By EGI in News
July 4th, 2022
Geoscience studies Earth as a whole, unified planetary system. To do this, over the past two centuries, geoscientists developed various methods, instruments and concepts; they have also integrated principles and knowledge from other sciences including chemistry and physics. What are the big questions and challenges facing geoscience today?
To answer this question, Dr. Rasoul Sorkhabi, EGI Research Professor, conducted a survey of over 100 geoscientists during 2019-20. The results of the survey are published in the June 2022 issue of Episodes: Journal of International Geoscience. Sorkhabi identified 20 big questions that lie at the frontier and cutting-edge areas of research. They fall under four broad themes: (i) Geodynamics; (ii) Climate and Life; (iii) Resources and the Environment; (iv) Community Issues.
Sorkhabi summarizes the findings as follows:
Global warming and the future of the petroleum industry top the list of challenges. Prediction and mitigation of natural hazards, especially big earthquakes and explosive volcanoes, tackling environmental degradation and pollutions of various types, as well as exploration of rare earth elements and energy minerals essential to everyday life are among the practical topics of investigation. Some of the big questions pertain to the most distant geologic past – Hadean and Eo-Archean times (4.5–3.5 Ga) – during which the primitive Earth’s internal structure, crust, atmosphere, oceans, and biosphere formed. Other questions concern those physical parts of the Earth – the mantle and the core – that are not directly accessible to us. Geoscience is far from integrating crustal phenomena and plate tectonics with the dynamics, heterogeneities, and evolution of the mantle. Causes of paleoclimate changes and mass extinctions and the relationships between these two remain fertile fields of research. Extraterrestrial influences such as lunar gravitational stresses, and meteorite impacts should be better integrated into earth system science. Geoscience education and workforce, public perception and support for geoscience, and the role of geoscientists in impacting policies are critical areas of attention and action.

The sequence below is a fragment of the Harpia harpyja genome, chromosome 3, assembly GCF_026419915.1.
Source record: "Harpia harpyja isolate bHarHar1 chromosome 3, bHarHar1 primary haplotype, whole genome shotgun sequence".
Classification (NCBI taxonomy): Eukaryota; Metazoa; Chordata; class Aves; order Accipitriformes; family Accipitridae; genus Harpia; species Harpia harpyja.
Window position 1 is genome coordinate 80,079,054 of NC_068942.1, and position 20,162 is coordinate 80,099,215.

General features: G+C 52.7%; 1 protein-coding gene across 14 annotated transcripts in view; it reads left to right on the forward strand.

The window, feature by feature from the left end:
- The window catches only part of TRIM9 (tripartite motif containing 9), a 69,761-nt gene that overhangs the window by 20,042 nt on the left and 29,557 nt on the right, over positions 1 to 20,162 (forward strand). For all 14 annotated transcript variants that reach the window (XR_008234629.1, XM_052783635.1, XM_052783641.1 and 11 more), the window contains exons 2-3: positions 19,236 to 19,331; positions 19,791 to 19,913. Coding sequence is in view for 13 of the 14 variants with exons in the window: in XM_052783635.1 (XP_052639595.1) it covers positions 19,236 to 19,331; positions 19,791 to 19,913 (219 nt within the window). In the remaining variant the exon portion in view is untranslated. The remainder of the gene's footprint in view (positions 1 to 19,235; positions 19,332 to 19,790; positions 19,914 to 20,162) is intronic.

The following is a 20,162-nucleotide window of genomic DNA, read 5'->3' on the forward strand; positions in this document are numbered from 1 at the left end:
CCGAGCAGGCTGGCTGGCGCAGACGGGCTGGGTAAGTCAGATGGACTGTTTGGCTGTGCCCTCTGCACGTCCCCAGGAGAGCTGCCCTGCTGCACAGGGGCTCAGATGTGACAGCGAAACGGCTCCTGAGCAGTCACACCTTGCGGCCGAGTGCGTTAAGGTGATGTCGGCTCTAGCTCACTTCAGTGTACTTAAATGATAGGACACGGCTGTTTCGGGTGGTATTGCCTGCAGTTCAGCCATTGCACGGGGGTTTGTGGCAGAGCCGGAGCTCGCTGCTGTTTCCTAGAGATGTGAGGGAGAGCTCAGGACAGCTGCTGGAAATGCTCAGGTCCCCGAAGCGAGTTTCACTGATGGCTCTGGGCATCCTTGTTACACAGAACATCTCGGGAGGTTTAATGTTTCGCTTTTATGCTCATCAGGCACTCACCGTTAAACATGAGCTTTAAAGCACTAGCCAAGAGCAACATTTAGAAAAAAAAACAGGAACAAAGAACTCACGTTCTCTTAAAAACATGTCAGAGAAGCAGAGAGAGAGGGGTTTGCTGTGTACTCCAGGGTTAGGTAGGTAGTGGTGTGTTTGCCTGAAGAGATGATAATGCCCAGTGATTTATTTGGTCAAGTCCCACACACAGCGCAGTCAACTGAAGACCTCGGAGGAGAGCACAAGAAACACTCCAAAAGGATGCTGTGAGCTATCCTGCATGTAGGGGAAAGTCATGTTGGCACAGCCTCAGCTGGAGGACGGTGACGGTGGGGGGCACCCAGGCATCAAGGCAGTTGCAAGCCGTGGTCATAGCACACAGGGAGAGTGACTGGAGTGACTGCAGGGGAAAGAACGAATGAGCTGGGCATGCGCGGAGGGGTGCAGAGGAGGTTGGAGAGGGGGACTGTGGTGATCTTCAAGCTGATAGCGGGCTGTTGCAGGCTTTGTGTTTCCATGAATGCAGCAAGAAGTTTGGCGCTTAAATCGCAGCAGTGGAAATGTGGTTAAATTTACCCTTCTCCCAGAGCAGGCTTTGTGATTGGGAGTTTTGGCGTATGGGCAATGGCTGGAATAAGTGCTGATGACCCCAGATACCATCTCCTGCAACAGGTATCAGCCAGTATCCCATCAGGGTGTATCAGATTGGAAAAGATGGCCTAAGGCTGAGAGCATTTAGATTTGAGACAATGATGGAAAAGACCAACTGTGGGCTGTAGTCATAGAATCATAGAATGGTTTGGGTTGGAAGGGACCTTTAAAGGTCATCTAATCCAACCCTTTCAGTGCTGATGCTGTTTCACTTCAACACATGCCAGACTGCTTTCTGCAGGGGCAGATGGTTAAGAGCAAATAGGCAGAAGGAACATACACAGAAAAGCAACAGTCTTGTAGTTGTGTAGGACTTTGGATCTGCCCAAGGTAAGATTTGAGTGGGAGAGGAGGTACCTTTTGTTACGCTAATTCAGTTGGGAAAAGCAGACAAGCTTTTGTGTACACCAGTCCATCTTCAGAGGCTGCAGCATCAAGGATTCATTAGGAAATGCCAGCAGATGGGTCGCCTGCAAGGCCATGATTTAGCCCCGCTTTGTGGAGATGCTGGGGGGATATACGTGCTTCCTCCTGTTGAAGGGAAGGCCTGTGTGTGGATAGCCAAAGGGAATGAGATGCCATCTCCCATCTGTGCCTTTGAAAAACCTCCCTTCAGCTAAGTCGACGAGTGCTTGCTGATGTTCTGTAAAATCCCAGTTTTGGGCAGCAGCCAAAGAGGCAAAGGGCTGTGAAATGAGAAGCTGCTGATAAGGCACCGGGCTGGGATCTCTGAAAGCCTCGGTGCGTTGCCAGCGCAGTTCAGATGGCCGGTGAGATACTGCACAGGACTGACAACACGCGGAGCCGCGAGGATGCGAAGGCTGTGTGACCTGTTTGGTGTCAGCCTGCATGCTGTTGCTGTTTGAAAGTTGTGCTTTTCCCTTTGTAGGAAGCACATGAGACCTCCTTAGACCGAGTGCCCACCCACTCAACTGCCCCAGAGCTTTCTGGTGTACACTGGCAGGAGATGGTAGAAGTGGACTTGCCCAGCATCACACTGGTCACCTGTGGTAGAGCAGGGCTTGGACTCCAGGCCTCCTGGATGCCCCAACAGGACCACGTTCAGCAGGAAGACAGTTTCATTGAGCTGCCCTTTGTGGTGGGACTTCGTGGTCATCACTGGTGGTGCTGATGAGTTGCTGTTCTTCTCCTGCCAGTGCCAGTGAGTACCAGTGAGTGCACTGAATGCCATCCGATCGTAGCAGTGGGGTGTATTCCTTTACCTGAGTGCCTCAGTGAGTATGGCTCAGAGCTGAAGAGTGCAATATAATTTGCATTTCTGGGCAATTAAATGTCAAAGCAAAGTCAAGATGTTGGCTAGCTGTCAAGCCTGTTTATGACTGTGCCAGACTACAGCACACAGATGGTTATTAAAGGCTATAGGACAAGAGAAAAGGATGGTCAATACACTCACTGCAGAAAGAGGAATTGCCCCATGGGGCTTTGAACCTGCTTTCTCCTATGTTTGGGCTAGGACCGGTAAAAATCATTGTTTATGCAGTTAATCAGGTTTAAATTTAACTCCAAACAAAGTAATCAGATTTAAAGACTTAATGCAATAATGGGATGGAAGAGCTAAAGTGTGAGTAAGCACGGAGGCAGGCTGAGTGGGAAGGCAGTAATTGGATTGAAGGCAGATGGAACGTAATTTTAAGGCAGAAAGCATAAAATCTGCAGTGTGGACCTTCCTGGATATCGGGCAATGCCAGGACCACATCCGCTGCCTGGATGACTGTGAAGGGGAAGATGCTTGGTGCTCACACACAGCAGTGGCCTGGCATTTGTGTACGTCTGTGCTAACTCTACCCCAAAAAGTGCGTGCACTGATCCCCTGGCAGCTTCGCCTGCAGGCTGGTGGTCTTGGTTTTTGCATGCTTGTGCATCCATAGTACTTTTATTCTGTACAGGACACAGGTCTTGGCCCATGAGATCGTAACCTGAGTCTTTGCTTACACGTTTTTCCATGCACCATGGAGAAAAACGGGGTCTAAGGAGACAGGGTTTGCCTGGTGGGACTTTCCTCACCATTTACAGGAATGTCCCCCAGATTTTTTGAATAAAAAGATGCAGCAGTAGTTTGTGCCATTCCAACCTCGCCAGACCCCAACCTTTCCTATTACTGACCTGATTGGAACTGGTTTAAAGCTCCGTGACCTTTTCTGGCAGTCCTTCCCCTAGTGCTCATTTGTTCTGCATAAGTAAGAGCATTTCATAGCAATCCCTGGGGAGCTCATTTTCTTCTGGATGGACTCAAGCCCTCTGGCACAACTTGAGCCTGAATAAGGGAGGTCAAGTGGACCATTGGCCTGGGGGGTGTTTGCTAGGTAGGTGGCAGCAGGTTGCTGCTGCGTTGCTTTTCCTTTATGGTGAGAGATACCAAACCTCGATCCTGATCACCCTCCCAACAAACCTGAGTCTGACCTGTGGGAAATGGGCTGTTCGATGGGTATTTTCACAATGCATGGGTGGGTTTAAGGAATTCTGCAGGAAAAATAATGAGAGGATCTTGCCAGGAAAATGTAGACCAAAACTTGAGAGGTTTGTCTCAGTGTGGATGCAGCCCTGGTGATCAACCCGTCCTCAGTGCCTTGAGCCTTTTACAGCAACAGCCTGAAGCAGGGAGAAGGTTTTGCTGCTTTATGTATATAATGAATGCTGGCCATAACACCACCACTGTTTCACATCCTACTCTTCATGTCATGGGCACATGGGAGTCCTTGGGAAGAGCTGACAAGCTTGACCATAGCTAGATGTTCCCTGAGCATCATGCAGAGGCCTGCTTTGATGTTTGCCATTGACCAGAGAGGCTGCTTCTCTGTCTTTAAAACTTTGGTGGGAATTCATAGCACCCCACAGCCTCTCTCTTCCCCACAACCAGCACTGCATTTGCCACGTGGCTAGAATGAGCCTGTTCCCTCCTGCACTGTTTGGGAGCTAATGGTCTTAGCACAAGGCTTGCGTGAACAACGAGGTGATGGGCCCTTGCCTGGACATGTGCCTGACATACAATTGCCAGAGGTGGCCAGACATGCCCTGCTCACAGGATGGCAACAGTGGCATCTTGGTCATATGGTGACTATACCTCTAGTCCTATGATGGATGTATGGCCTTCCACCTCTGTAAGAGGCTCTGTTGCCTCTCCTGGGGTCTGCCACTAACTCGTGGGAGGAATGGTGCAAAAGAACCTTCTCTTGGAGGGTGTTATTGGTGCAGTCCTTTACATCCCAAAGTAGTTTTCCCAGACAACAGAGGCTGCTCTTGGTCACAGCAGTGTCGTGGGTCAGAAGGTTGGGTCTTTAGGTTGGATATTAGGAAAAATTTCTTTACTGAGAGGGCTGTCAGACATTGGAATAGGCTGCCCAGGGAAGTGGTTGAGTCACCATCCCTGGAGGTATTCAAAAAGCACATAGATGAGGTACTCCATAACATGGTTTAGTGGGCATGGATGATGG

You can read the full article here.